The Leafs dealt Stempniak to the Coyotes for Matt Jones, a 2010 fourth-rounder, and a 2010 seventh-rounder. Matt Jones never played in the Leafs organization at any level, by the way.

So a fourth and a seventh, basically. I’m sure that will offset trading two firsts and a second!

The Leafs dealt the fourth to Washington for a later fourth and a fifth-rounder. The Leafs got Petter Granberg, who they later lost on waivers to Nashville, and Daniel Brodin, who has never left Europe. The Capitals on the other hand got their current backup goalie Philipp Grubauer, who has a career save percentage of .924 and is riding a career-high .931 this season. Just… so fun.

The Leafs managed to turn the seventh into a sixth and drafted David Broll, who played just five games. You’ll notice an asterisk next to Broll on the marker board. That’s because the Leafs eventually traded him but it was for nothing. Literally. Actually it was less than nothing because the Leafs threw in Carter Ashton, too.

To recap, Toronto grew impatient with Steen and Colaiacovo so they traded them for Stempniak. He was all right but not as good as they thought, plus the team stunk, so he was traded for a fourth and a seventh. The seventh became a sixth who was traded for nothing and the fourth was traded for another fourth then played eight NHL games before getting claimed off waivers.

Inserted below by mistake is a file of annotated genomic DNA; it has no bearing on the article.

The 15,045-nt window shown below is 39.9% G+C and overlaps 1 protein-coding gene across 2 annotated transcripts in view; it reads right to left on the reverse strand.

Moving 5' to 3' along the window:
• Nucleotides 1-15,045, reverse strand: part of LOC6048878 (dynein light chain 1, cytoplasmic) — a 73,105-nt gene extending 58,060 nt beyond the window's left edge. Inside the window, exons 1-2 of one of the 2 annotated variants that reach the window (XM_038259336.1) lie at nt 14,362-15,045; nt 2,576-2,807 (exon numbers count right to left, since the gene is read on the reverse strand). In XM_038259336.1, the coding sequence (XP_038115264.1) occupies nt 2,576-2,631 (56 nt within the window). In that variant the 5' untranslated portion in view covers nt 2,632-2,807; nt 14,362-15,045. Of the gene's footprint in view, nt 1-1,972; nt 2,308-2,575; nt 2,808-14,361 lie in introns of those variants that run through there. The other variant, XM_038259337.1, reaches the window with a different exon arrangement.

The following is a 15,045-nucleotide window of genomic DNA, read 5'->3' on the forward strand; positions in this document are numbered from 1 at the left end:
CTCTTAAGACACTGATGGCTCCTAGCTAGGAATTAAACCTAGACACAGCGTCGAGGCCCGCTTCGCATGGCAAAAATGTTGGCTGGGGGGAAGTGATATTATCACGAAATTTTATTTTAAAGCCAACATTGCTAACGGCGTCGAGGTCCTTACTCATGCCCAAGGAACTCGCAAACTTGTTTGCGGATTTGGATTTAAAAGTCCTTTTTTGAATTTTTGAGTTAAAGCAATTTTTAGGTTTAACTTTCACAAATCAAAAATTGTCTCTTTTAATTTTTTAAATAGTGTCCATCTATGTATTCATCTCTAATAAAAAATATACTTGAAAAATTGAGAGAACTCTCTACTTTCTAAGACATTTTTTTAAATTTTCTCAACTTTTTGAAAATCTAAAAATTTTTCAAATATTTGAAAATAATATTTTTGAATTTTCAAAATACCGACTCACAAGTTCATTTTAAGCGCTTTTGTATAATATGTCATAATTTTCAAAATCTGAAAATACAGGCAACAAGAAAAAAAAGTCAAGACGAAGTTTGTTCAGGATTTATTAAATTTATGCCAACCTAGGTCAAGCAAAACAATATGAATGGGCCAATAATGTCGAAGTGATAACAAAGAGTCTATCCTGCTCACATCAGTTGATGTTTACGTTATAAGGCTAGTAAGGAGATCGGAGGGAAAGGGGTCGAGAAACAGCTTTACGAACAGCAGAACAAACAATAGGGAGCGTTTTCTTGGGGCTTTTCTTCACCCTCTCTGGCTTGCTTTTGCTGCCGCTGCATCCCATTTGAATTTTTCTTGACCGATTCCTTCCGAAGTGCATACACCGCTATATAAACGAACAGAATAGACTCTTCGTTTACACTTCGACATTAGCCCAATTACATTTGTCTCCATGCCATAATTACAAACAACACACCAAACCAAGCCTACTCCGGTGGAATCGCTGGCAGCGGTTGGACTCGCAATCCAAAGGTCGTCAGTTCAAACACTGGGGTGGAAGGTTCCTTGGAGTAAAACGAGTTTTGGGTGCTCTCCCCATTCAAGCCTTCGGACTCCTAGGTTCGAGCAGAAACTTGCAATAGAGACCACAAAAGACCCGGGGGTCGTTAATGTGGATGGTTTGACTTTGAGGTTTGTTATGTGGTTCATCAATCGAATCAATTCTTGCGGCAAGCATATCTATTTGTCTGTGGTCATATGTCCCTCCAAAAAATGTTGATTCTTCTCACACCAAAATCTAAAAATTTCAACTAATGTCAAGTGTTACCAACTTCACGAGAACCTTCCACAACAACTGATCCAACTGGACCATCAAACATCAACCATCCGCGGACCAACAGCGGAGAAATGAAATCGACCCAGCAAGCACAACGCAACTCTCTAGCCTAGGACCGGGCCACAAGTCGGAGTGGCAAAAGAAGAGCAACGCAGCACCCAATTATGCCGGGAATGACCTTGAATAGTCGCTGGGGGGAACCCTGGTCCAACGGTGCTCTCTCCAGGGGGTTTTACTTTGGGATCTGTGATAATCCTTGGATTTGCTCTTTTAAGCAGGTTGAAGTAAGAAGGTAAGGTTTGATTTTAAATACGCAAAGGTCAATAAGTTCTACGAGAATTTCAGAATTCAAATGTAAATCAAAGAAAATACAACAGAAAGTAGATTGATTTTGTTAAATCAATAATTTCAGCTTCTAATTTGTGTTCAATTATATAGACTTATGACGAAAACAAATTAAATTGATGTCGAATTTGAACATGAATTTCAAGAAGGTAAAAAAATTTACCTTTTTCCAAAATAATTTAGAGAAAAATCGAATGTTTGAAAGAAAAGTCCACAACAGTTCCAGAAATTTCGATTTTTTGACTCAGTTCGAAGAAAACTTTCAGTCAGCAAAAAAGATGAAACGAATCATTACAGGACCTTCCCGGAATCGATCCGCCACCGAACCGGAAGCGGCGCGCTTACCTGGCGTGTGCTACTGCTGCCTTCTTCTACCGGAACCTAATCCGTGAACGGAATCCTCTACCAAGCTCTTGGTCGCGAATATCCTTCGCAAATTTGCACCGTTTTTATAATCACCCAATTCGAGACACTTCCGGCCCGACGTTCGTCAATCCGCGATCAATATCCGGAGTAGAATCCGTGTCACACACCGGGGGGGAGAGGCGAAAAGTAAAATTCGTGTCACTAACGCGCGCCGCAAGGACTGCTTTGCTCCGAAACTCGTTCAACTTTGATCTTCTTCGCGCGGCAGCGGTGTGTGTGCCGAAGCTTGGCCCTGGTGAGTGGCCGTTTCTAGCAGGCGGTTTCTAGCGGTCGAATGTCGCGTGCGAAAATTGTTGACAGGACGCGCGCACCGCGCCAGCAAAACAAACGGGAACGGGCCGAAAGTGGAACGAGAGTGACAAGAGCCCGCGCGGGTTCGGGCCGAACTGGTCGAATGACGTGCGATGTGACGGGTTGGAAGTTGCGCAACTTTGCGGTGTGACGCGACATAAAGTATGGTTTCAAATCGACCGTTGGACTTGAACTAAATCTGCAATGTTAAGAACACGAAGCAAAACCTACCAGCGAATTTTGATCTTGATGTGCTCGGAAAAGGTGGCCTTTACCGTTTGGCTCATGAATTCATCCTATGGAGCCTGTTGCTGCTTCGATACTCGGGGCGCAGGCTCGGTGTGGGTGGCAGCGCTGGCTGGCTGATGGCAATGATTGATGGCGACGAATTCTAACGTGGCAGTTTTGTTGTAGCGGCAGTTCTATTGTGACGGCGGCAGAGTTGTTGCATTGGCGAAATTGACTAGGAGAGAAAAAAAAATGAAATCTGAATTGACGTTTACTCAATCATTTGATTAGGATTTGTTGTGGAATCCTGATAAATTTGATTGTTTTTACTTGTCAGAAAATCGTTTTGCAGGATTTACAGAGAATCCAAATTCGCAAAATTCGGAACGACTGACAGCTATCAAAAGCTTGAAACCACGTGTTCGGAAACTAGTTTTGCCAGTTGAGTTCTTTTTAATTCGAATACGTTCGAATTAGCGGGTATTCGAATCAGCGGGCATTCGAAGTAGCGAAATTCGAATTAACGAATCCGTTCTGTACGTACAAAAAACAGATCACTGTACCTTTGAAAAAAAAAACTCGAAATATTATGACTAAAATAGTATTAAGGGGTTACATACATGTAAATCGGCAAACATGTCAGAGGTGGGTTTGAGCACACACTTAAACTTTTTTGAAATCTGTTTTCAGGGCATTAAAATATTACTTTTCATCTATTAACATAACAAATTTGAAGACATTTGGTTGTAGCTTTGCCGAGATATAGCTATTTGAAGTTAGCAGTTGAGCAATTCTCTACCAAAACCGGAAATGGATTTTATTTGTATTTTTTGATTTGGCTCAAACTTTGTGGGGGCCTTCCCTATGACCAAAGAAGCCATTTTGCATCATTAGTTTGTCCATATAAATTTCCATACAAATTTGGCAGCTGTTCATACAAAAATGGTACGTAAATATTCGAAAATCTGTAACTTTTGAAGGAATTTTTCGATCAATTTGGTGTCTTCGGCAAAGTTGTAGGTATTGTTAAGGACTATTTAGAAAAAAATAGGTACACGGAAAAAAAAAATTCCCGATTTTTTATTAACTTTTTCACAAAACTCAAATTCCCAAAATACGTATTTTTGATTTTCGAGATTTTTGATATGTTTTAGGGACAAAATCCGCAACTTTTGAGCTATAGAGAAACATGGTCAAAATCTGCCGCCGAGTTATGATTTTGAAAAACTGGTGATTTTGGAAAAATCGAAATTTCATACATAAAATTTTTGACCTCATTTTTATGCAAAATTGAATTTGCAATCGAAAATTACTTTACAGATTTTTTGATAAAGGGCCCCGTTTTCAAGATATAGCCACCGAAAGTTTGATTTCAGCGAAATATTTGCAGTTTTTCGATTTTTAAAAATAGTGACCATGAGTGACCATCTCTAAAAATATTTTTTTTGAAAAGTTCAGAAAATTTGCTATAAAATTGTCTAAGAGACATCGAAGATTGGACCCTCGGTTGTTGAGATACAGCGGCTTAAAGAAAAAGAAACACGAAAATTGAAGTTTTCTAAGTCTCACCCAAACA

To quote The Simpsons’ Chief Wiggum: “No, no dig up, stupid!

To rub salt in the wound, Stempniak played 18 games in 2009-10 after joining the Coyotes, and in those games he had an absurd 14 goals and 18 points. How do you not feel like the hockey gods are laughing at you at that point?

If you combine Stempniak’s tenure as a Leaf (123 games) with Petter Granberg’s (eight games) and David Broll’s (five games), you get 136 games, That still isn’t even half of the 284 games Colaiacovo played with the Blues. Oh, plus there’s Steen.

Look, Steen isn’t a superstar. He only has one 30-goal season. His career high in points is 64. He’s just a dependable, two-way, top-six centre… which is incredibly hard to find.

Today the Leafs have a one-two punch of Auston Matthews and Nazem Kadri up the middle and Tyler Bozak is aging like a fine wine. That’ll make you forget about losing Steen a bit. Look at Kadri though, who just began a six-year deal with the Leafs, as a great example on not giving up on a young centre who you’ve already started developing yourself.

To me, the is one of my favourite trade trees because it’s just such a great view of what not to do from top to bottom. Don’t buy high. Don’t sell low. Don’t trade young guys just because the coach you just signed isn’t a huge fan of them after less than two dozen games. Why was this deal made five days before another GM was gonna come on board? The list goes on and on.

The only thing worse than this trade is the reaction video I made for it in 2008.